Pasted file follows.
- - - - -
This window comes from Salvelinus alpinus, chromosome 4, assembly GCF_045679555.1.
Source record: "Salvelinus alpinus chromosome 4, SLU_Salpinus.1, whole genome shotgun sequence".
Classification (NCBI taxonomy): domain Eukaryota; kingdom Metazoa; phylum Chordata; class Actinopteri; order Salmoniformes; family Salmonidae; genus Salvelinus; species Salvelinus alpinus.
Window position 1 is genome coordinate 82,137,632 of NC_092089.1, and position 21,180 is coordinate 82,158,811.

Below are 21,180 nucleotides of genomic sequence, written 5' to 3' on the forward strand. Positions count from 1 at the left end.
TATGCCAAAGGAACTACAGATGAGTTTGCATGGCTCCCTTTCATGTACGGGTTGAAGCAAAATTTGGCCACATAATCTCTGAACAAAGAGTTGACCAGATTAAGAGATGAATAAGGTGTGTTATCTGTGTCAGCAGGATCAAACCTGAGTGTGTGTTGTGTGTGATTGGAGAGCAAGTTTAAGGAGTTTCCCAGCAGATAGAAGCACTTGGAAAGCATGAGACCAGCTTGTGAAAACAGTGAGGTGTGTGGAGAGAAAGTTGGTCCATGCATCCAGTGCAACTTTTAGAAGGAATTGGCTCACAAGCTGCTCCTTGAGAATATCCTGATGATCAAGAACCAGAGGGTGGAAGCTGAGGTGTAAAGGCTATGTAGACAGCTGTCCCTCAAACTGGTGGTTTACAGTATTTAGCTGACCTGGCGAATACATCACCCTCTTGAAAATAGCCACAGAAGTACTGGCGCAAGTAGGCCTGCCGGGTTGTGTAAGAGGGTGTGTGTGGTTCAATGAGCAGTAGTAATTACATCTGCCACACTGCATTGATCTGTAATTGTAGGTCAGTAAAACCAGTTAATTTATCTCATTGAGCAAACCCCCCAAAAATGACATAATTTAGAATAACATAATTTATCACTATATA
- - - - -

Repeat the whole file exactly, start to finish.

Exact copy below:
This window comes from Salvelinus alpinus, chromosome 4, assembly GCF_045679555.1.
Source record: "Salvelinus alpinus chromosome 4, SLU_Salpinus.1, whole genome shotgun sequence".
Classification (NCBI taxonomy): domain Eukaryota; kingdom Metazoa; phylum Chordata; class Actinopteri; order Salmoniformes; family Salmonidae; genus Salvelinus; species Salvelinus alpinus.
Window position 1 is genome coordinate 82,137,632 of NC_092089.1, and position 21,180 is coordinate 82,158,811.

Below are 21,180 nucleotides of genomic sequence, written 5' to 3' on the forward strand. Positions count from 1 at the left end.
TATGCCAAAGGAACTACAGATGAGTTTGCATGGCTCCCTTTCATGTACGGGTTGAAGCAAAATTTGGCCACATAATCTCTGAACAAAGAGTTGACCAGATTAAGAGATGAATAAGGTGTGTTATCTGTGTCAGCAGGATCAAACCTGAGTGTGTGTTGTGTGTGATTGGAGAGCAAGTTTAAGGAGTTTCCCAGCAGATAGAAGCACTTGGAAAGCATGAGACCAGCTTGTGAAAACAGTGAGGTGTGTGGAGAGAAAGTTGGTCCATGCATCCAGTGCAACTTTTAGAAGGAATTGGCTCACAAGCTGCTCCTTGAGAATATCCTGATGATCAAGAACCAGAGGGTGGAAGCTGAGGTGTAAAGGCTATGTAGACAGCTGTCCCTCAAACTGGTGGTTTACAGTATTTAGCTGACCTGGCGAATACATCACCCTCTTGAAAATAGCCACAGAAGTACTGGCGCAAGTAGGCCTGCCGGGTTGTGTAAGAGGGTGTGTGTGGTTCAATGAGCAGTAGTAATTACATCTGCCACACTGCATTGATCTGTAATTGTAGGTCAGTAAAACCAGTTAATTTATCTCATTGAGCAAACCCCCCAAAAATGACATAATTTAGAATAACATAATTTATCACTATATA